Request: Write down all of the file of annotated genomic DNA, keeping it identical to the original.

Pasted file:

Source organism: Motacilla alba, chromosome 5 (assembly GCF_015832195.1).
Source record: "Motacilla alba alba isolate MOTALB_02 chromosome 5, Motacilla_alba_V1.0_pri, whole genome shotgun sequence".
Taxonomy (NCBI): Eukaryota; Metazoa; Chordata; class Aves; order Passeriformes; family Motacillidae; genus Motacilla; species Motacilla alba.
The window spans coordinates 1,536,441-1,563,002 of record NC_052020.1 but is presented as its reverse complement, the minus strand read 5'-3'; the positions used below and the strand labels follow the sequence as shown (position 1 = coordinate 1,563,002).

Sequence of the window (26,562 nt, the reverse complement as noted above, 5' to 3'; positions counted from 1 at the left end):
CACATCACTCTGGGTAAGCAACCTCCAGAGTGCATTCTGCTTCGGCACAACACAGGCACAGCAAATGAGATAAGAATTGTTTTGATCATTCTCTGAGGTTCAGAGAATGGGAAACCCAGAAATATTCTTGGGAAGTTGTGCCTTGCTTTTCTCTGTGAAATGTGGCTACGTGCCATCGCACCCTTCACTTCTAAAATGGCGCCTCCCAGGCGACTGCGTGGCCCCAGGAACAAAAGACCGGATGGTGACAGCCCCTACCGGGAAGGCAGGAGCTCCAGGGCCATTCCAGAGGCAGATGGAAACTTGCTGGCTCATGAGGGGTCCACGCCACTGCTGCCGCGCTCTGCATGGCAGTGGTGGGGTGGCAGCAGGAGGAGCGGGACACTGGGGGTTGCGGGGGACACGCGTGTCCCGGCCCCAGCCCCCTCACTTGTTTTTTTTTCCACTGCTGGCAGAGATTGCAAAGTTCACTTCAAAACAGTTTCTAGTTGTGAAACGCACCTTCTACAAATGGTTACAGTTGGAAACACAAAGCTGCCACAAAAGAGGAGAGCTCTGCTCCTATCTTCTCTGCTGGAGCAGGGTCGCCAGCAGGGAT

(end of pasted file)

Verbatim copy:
Source organism: Motacilla alba, chromosome 5 (assembly GCF_015832195.1).
Source record: "Motacilla alba alba isolate MOTALB_02 chromosome 5, Motacilla_alba_V1.0_pri, whole genome shotgun sequence".
Taxonomy (NCBI): Eukaryota; Metazoa; Chordata; class Aves; order Passeriformes; family Motacillidae; genus Motacilla; species Motacilla alba.
The window spans coordinates 1,536,441-1,563,002 of record NC_052020.1 but is presented as its reverse complement, the minus strand read 5'-3'; the positions used below and the strand labels follow the sequence as shown (position 1 = coordinate 1,563,002).

Sequence of the window (26,562 nt, the reverse complement as noted above, 5' to 3'; positions counted from 1 at the left end):
CACATCACTCTGGGTAAGCAACCTCCAGAGTGCATTCTGCTTCGGCACAACACAGGCACAGCAAATGAGATAAGAATTGTTTTGATCATTCTCTGAGGTTCAGAGAATGGGAAACCCAGAAATATTCTTGGGAAGTTGTGCCTTGCTTTTCTCTGTGAAATGTGGCTACGTGCCATCGCACCCTTCACTTCTAAAATGGCGCCTCCCAGGCGACTGCGTGGCCCCAGGAACAAAAGACCGGATGGTGACAGCCCCTACCGGGAAGGCAGGAGCTCCAGGGCCATTCCAGAGGCAGATGGAAACTTGCTGGCTCATGAGGGGTCCACGCCACTGCTGCCGCGCTCTGCATGGCAGTGGTGGGGTGGCAGCAGGAGGAGCGGGACACTGGGGGTTGCGGGGGACACGCGTGTCCCGGCCCCAGCCCCCTCACTTGTTTTTTTTTCCACTGCTGGCAGAGATTGCAAAGTTCACTTCAAAACAGTTTCTAGTTGTGAAACGCACCTTCTACAAATGGTTACAGTTGGAAACACAAAGCTGCCACAAAAGAGGAGAGCTCTGCTCCTATCTTCTCTGCTGGAGCAGGGTCGCCAGCAGGGAT